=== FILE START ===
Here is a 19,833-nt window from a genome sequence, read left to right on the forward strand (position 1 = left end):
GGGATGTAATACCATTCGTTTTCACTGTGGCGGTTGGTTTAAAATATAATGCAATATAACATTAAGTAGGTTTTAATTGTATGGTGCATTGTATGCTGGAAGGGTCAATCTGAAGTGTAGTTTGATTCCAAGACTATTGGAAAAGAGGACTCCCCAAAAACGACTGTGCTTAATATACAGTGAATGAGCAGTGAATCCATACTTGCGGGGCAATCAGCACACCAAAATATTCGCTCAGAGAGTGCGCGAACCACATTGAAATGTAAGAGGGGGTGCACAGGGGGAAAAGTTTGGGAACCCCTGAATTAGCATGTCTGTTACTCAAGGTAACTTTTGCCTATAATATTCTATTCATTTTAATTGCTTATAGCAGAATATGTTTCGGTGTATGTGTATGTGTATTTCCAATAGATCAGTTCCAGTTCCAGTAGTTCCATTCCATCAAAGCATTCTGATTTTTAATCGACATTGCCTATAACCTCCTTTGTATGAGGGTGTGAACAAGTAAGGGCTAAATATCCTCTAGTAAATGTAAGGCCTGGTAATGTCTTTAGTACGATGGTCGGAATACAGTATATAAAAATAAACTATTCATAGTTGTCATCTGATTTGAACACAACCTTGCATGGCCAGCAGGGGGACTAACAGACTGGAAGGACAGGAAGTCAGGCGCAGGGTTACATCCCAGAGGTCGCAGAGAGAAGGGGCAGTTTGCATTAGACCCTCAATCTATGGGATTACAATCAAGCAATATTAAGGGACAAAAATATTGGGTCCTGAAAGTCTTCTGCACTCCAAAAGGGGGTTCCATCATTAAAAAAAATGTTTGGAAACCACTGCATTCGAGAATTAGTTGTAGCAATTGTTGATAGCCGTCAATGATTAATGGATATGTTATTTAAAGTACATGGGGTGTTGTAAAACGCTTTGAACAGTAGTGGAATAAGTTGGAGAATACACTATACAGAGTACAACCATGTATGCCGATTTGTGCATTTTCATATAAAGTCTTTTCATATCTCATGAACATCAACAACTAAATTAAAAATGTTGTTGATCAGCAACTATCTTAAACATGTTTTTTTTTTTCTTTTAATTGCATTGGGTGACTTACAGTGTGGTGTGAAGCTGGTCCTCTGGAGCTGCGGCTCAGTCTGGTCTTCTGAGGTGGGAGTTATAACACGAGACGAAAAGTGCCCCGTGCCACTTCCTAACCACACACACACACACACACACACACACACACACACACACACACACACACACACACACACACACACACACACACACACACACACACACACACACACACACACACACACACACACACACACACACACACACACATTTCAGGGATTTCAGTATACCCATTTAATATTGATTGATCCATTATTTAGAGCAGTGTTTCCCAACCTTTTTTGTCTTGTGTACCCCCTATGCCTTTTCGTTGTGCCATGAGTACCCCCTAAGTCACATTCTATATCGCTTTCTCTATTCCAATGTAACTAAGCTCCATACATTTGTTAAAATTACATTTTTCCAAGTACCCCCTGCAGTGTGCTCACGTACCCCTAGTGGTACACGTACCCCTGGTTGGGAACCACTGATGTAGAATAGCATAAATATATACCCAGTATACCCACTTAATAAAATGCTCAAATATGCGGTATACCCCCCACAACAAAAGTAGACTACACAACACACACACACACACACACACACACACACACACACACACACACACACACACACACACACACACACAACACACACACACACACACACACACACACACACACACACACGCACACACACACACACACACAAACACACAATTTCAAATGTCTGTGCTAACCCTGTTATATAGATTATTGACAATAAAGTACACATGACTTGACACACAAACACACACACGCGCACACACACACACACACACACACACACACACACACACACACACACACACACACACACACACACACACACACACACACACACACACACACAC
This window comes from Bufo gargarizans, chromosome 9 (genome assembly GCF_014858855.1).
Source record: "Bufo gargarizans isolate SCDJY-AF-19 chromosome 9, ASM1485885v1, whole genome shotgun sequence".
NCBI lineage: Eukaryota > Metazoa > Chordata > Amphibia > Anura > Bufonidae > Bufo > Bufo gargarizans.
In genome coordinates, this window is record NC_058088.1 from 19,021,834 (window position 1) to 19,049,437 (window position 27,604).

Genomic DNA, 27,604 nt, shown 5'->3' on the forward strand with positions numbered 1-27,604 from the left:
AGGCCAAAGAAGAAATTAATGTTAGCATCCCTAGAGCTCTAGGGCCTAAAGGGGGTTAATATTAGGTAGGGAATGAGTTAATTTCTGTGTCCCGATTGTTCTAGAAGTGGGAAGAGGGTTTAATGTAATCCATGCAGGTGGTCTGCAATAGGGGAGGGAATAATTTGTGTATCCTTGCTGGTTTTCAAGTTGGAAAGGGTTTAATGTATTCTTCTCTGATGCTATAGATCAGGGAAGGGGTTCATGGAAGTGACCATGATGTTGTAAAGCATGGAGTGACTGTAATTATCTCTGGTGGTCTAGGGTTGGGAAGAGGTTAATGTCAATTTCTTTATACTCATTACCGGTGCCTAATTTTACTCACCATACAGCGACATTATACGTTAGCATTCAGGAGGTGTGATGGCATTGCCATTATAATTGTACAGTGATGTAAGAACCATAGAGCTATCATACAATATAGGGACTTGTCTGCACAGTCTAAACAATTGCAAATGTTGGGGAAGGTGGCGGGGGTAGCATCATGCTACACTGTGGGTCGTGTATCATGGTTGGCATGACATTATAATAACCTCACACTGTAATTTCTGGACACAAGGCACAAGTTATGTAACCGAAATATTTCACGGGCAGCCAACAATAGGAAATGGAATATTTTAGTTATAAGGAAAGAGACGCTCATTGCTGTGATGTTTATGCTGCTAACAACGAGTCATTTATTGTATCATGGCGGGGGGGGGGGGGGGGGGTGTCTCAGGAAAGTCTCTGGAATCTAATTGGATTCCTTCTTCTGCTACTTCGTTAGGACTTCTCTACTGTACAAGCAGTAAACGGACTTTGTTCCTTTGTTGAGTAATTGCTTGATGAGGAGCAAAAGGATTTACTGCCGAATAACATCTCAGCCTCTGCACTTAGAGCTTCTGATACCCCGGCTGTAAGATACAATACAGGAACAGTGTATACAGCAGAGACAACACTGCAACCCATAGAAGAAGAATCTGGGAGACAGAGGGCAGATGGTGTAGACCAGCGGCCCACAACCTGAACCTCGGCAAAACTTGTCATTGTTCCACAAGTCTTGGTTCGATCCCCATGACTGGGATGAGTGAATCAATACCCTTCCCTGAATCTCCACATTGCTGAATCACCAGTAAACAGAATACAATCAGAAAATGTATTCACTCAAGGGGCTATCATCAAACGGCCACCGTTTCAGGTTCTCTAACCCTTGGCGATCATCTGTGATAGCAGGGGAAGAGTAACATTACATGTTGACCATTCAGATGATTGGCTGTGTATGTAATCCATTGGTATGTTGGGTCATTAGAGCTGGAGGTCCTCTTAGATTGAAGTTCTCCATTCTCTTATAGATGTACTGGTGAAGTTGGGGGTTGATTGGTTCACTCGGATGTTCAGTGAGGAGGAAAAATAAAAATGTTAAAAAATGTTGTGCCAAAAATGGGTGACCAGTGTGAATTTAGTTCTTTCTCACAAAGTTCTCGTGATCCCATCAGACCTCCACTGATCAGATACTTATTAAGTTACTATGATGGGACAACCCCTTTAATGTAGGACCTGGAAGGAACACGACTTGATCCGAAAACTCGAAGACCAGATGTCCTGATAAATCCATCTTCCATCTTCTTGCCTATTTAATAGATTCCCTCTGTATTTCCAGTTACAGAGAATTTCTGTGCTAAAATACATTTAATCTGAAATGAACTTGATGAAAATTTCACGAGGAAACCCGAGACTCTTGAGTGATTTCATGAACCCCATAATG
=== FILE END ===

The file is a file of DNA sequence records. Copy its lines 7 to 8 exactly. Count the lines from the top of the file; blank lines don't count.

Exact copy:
Genomic DNA, 27,604 nt, shown 5'->3' on the forward strand with positions numbered 1-27,604 from the left:
AGGCCAAAGAAGAAATTAATGTTAGCATCCCTAGAGCTCTAGGGCCTAAAGGGGGTTAATATTAGGTAGGGAATGAGTTAATTTCTGTGTCCCGATTGTTCTAGAAGTGGGAAGAGGGTTTAATGTAATCCATGCAGGTGGTCTGCAATAGGGGAGGGAATAATTTGTGTATCCTTGCTGGTTTTCAAGTTGGAAAGGGTTTAATGTATTCTTCTCTGATGCTATAGATCAGGGAAGGGGTTCATGGAAGTGACCATGATGTTGTAAAGCATGGAGTGACTGTAATTATCTCTGGTGGTCTAGGGTTGGGAAGAGGTTAATGTCAATTTCTTTATACTCATTACCGGTGCCTAATTTTACTCACCATACAGCGACATTATACGTTAGCATTCAGGAGGTGTGATGGCATTGCCATTATAATTGTACAGTGATGTAAGAACCATAGAGCTATCATACAATATAGGGACTTGTCTGCACAGTCTAAACAATTGCAAATGTTGGGGAAGGTGGCGGGGGTAGCATCATGCTACACTGTGGGTCGTGTATCATGGTTGGCATGACATTATAATAACCTCACACTGTAATTTCTGGACACAAGGCACAAGTTATGTAACCGAAATATTTCACGGGCAGCCAACAATAGGAAATGGAATATTTTAGTTATAAGGAAAGAGACGCTCATTGCTGTGATGTTTATGCTGCTAACAACGAGTCATTTATTGTATCATGGCGGGGGGGGGGGGGGGGGGTGTCTCAGGAAAGTCTCTGGAATCTAATTGGATTCCTTCTTCTGCTACTTCGTTAGGACTTCTCTACTGTACAAGCAGTAAACGGACTTTGTTCCTTTGTTGAGTAATTGCTTGATGAGGAGCAAAAGGATTTACTGCCGAATAACATCTCAGCCTCTGCACTTAGAGCTTCTGATACCCCGGCTGTAAGATACAATACAGGAACAGTGTATACAGCAGAGACAACACTGCAACCCATAGAAGAAGAATCTGGGAGACAGAGGGCAGATGGTGTAGACCAGCGGCCCACAACCTGAACCTCGGCAAAACTTGTCATTGTTCCACAAGTCTTGGTTCGATCCCCATGACTGGGATGAGTGAATCAATACCCTTCCCTGAATCTCCACATTGCTGAATCACCAGTAAACAGAATACAATCAGAAAATGTATTCACTCAAGGGGCTATCATCAAACGGCCACCGTTTCAGGTTCTCTAACCCTTGGCGATCATCTGTGATAGCAGGGGAAGAGTAACATTACATGTTGACCATTCAGATGATTGGCTGTGTATGTAATCCATTGGTATGTTGGGTCATTAGAGCTGGAGGTCCTCTTAGATTGAAGTTCTCCATTCTCTTATAGATGTACTGGTGAAGTTGGGGGTTGATTGGTTCACTCGGATGTTCAGTGAGGAGGAAAAATAAAAATGTTAAAAAATGTTGTGCCAAAAATGGGTGACCAGTGTGAATTTAGTTCTTTCTCACAAAGTTCTCGTGATCCCATCAGACCTCCACTGATCAGATACTTATTAAGTTACTATGATGGGACAACCCCTTTAATGTAGGACCTGGAAGGAACACGACTTGATCCGAAAACTCGAAGACCAGATGTCCTGATAAATCCATCTTCCATCTTCTTGCCTATTTAATAGATTCCCTCTGTATTTCCAGTTACAGAGAATTTCTGTGCTAAAATACATTTAATCTGAAATGAACTTGATGAAAATTTCACGAGGAAACCCGAGACTCTTGAGTGATTTCATGAACCCCATAATG